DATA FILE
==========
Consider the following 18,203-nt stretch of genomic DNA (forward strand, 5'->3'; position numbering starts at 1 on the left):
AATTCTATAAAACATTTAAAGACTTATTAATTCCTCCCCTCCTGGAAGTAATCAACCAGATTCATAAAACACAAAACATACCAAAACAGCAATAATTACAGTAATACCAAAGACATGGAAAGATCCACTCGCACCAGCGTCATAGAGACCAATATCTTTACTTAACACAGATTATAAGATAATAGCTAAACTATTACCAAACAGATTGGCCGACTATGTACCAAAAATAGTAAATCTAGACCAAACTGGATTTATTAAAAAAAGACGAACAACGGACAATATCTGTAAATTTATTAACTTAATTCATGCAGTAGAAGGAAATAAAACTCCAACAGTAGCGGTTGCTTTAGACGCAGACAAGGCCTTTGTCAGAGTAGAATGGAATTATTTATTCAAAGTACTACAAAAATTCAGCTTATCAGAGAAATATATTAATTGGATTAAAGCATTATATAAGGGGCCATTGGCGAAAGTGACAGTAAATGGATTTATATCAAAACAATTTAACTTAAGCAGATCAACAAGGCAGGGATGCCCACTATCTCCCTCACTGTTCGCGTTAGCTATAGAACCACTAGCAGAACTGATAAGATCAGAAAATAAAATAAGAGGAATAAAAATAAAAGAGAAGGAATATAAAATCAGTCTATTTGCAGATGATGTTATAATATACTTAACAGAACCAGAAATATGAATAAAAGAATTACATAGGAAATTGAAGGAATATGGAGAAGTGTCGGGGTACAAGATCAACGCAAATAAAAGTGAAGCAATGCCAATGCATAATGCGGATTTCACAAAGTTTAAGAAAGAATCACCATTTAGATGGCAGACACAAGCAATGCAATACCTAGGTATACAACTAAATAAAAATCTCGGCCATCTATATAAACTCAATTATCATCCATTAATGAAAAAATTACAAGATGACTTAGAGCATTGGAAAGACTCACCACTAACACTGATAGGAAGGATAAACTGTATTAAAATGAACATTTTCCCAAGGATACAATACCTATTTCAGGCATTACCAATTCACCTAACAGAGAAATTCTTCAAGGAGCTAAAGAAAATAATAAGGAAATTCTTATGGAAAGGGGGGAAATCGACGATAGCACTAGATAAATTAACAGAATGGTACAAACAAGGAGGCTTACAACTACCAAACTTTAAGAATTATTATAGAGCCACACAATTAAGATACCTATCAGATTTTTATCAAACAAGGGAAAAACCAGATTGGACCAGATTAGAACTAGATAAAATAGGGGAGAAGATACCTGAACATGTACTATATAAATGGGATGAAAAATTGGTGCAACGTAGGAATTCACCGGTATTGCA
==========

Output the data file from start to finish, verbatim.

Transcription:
Consider the following 18,203-nt stretch of genomic DNA (forward strand, 5'->3'; position numbering starts at 1 on the left):
AATTCTATAAAACATTTAAAGACTTATTAATTCCTCCCCTCCTGGAAGTAATCAACCAGATTCATAAAACACAAAACATACCAAAACAGCAATAATTACAGTAATACCAAAGACATGGAAAGATCCACTCGCACCAGCGTCATAGAGACCAATATCTTTACTTAACACAGATTATAAGATAATAGCTAAACTATTACCAAACAGATTGGCCGACTATGTACCAAAAATAGTAAATCTAGACCAAACTGGATTTATTAAAAAAAGACGAACAACGGACAATATCTGTAAATTTATTAACTTAATTCATGCAGTAGAAGGAAATAAAACTCCAACAGTAGCGGTTGCTTTAGACGCAGACAAGGCCTTTGTCAGAGTAGAATGGAATTATTTATTCAAAGTACTACAAAAATTCAGCTTATCAGAGAAATATATTAATTGGATTAAAGCATTATATAAGGGGCCATTGGCGAAAGTGACAGTAAATGGATTTATATCAAAACAATTTAACTTAAGCAGATCAACAAGGCAGGGATGCCCACTATCTCCCTCACTGTTCGCGTTAGCTATAGAACCACTAGCAGAACTGATAAGATCAGAAAATAAAATAAGAGGAATAAAAATAAAAGAGAAGGAATATAAAATCAGTCTATTTGCAGATGATGTTATAATATACTTAACAGAACCAGAAATATGAATAAAAGAATTACATAGGAAATTGAAGGAATATGGAGAAGTGTCGGGGTACAAGATCAACGCAAATAAAAGTGAAGCAATGCCAATGCATAATGCGGATTTCACAAAGTTTAAGAAAGAATCACCATTTAGATGGCAGACACAAGCAATGCAATACCTAGGTATACAACTAAATAAAAATCTCGGCCATCTATATAAACTCAATTATCATCCATTAATGAAAAAATTACAAGATGACTTAGAGCATTGGAAAGACTCACCACTAACACTGATAGGAAGGATAAACTGTATTAAAATGAACATTTTCCCAAGGATACAATACCTATTTCAGGCATTACCAATTCACCTAACAGAGAAATTCTTCAAGGAGCTAAAGAAAATAATAAGGAAATTCTTATGGAAAGGGGGGAAATCGACGATAGCACTAGATAAATTAACAGAATGGTACAAACAAGGAGGCTTACAACTACCAAACTTTAAGAATTATTATAGAGCCACACAATTAAGATACCTATCAGATTTTTATCAAACAAGGGAAAAACCAGATTGGACCAGATTAGAACTAGATAAAATAGGGGAGAAGATACCTGAACATGTACTATATAAATGGGATGAAAAATTGGTGCAACGTAGGAATTCACCGGTATTGCA